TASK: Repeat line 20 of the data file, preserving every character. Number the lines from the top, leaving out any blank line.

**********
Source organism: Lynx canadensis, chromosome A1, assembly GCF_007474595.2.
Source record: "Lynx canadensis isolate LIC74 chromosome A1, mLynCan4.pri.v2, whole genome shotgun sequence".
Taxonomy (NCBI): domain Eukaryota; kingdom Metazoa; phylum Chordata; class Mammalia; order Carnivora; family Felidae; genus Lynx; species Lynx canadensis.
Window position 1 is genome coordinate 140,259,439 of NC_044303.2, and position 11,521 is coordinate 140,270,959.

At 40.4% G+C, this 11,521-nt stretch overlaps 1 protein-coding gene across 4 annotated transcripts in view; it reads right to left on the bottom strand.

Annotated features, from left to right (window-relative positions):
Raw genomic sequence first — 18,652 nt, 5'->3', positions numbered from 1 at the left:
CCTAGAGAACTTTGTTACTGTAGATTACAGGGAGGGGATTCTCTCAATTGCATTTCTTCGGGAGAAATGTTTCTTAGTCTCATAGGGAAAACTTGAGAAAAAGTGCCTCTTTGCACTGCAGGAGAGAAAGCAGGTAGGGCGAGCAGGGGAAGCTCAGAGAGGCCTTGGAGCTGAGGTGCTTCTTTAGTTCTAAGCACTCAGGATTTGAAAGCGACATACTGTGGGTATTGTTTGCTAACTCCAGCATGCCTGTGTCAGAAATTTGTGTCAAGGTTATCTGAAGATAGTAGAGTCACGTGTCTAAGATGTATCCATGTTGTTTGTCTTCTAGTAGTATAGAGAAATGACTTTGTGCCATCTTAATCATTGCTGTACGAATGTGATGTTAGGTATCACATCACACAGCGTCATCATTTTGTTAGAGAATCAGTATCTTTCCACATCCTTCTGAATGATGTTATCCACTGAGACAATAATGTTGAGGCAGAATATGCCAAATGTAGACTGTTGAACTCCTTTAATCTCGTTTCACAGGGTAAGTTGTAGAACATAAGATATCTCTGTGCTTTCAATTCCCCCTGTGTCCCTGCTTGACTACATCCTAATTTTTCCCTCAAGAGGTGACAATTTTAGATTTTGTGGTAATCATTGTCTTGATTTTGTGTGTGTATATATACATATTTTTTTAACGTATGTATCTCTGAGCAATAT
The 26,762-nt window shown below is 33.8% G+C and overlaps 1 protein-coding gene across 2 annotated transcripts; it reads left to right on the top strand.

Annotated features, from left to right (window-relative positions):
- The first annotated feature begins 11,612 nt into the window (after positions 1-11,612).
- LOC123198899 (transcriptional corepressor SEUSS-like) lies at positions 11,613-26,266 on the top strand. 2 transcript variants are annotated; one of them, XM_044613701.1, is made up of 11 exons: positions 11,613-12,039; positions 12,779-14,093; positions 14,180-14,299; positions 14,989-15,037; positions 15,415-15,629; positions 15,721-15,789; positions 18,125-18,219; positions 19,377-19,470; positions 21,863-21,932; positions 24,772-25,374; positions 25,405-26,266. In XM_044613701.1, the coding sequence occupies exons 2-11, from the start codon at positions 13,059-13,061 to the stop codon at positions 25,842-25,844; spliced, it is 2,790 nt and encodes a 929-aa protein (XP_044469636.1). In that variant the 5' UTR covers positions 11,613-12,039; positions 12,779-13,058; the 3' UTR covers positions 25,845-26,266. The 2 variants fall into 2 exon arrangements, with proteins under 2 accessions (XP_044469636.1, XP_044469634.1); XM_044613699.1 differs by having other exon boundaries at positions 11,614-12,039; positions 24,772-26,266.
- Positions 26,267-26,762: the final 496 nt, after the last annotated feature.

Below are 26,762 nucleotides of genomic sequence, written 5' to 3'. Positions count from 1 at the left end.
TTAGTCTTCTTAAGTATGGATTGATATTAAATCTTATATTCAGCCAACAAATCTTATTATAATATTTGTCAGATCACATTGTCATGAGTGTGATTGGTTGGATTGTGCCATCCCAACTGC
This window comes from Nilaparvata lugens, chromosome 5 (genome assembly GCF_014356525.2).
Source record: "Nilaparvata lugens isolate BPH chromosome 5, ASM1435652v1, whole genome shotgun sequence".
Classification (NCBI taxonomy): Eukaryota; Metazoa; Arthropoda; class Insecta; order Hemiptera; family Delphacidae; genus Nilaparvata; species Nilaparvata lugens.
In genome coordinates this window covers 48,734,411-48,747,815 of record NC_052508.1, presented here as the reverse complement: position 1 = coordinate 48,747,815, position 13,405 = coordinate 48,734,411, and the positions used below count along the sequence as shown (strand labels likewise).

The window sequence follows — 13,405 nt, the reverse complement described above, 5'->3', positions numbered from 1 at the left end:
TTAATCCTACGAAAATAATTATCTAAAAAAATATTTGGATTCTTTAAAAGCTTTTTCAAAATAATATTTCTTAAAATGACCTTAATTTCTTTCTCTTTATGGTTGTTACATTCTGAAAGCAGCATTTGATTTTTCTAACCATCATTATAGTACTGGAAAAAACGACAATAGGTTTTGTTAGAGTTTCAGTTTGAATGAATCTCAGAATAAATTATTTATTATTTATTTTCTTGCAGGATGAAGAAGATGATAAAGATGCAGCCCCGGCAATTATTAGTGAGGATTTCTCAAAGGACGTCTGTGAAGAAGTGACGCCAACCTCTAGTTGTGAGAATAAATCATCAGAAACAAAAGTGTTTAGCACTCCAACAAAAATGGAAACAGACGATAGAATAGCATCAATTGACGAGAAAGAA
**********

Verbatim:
The window sequence follows — 13,405 nt, the reverse complement described above, 5'->3', positions numbered from 1 at the left end: